Serious poets have also featured the wattle. We have Daley's Dorg Wattle, The Sick Stock-rider, Under the Wattle, A Ballade of Wattle Blossom, Freedom on the Wallaby, and even Waratah and Wattle, among others.

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Darwinia Darwinia

Dogrose, Bauera rubioides

Dog rose, Bauera rubioides Dog rose, Bauera rubioides

Bachelor's buttons, Kunzea capitata

Bachelor's buttons, Kunzea capitata Bachelor's buttons, Kunzea capitata

Caustis, our only protected grass

Caustis, a protected species. Caustis, a protected species.

Caustis is a tall grass, up to waist-high, that you will sometimes find in dry sclerophyll. Ir is graceful, and this made it a target for florists long ago, so it was made aprotected plant, to stop it being sidelined as a mere background to bunches of cut flowers. Unless you are looking for it, you will probably pass it by.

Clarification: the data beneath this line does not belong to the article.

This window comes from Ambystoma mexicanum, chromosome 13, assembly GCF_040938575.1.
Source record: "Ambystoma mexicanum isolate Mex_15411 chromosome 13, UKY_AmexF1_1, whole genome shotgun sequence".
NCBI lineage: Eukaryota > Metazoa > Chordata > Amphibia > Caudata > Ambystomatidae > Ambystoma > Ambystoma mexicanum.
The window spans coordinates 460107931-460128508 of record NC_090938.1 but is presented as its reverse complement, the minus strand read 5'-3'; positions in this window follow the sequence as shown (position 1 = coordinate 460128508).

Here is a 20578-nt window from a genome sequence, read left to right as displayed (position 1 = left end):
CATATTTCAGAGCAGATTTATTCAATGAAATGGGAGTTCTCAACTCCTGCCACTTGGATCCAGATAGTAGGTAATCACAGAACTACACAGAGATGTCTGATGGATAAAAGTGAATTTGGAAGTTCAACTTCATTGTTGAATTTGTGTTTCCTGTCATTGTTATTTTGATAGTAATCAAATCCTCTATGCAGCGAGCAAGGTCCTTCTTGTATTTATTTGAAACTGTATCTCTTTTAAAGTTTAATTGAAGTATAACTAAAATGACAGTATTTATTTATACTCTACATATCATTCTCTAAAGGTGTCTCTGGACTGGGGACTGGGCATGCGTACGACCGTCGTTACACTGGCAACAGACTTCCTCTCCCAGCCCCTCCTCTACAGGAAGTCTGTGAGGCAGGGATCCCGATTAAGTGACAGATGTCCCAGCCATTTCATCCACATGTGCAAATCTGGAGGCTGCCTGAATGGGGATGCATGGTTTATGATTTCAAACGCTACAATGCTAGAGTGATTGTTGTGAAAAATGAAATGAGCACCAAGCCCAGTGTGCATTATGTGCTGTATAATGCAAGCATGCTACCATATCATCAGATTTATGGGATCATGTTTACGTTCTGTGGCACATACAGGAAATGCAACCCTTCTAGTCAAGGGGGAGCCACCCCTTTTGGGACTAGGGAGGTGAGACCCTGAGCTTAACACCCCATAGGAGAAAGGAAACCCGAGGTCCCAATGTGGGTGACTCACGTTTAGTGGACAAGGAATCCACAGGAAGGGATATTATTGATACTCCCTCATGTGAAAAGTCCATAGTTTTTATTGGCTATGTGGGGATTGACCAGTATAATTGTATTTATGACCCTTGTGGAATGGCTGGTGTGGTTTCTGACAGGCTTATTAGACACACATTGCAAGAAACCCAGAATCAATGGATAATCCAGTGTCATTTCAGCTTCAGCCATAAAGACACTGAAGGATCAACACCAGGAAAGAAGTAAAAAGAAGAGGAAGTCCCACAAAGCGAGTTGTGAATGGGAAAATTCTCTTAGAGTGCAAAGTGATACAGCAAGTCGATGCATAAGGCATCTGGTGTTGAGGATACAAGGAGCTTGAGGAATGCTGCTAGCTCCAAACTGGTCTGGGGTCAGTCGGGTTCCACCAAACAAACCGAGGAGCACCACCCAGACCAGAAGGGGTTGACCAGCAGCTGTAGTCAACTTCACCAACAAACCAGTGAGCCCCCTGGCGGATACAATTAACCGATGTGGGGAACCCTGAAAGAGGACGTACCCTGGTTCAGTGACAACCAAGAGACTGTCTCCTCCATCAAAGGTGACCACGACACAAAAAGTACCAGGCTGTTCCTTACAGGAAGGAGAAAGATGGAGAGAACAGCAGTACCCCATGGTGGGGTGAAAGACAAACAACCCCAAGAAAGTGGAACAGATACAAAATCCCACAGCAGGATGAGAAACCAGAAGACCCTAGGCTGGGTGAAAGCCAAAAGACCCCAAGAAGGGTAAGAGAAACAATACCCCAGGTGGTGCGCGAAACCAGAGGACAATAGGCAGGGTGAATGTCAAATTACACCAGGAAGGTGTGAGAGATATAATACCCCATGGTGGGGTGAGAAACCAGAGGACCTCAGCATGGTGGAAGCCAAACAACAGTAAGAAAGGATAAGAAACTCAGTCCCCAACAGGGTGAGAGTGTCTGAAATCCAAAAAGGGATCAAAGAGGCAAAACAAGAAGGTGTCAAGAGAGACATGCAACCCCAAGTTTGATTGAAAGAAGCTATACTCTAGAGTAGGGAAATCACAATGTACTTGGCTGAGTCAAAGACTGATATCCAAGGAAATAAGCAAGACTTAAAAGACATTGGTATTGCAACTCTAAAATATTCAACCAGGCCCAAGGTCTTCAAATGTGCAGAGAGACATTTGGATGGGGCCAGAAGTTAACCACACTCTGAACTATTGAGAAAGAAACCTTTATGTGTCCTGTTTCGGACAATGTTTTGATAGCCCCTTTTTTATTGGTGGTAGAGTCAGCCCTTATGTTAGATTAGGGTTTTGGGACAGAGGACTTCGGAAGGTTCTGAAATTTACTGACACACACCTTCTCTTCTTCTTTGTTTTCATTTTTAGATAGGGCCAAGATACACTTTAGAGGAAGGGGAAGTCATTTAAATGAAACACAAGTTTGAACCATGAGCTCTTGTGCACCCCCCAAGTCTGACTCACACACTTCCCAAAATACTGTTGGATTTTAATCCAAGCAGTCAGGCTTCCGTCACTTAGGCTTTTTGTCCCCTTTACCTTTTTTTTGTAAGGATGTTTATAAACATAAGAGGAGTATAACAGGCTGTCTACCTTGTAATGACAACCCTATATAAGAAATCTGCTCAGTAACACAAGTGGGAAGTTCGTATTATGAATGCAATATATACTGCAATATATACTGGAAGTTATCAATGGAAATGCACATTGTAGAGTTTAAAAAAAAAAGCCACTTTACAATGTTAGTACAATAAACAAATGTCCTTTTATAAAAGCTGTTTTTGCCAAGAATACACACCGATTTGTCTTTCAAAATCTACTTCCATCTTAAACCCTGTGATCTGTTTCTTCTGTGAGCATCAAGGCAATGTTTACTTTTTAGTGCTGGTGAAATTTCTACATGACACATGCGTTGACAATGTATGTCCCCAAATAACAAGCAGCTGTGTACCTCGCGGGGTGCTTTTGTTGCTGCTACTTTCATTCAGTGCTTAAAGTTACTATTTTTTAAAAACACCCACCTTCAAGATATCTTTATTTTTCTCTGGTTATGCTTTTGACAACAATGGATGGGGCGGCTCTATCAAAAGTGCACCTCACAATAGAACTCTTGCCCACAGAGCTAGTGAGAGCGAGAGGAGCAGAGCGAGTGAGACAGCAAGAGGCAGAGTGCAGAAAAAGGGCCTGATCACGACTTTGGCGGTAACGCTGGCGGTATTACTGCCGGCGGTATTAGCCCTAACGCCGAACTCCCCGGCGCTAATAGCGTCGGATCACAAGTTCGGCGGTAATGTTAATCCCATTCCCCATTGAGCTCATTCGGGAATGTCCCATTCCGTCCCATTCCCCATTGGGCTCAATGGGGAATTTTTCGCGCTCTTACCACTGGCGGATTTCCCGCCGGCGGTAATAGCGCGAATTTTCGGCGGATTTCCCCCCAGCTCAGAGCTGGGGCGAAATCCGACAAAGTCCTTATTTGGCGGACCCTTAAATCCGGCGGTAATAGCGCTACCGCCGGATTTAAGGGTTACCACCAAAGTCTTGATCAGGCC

Mangroves on the Parramatta River Mangroves on the Parramatta River

Pimelea (rice flowers)

Pimelea Pimelea Pimelea is one of those inconsequentislal little flowers that is out for quite a long while, but it just sits there quietly, close to the ground.

Isopogon or drumsticks

Isopogon, drumsticks Isopogon, drumsticks Isopogon, drumsticks Isopogon, drumsticks

Epacris, the Australian heaths

Epacris longiflora, native fuchsia

Hibbertia, the guinea flower





Dianella Dianella



You can also read more detailed information about the
main Australian biomes.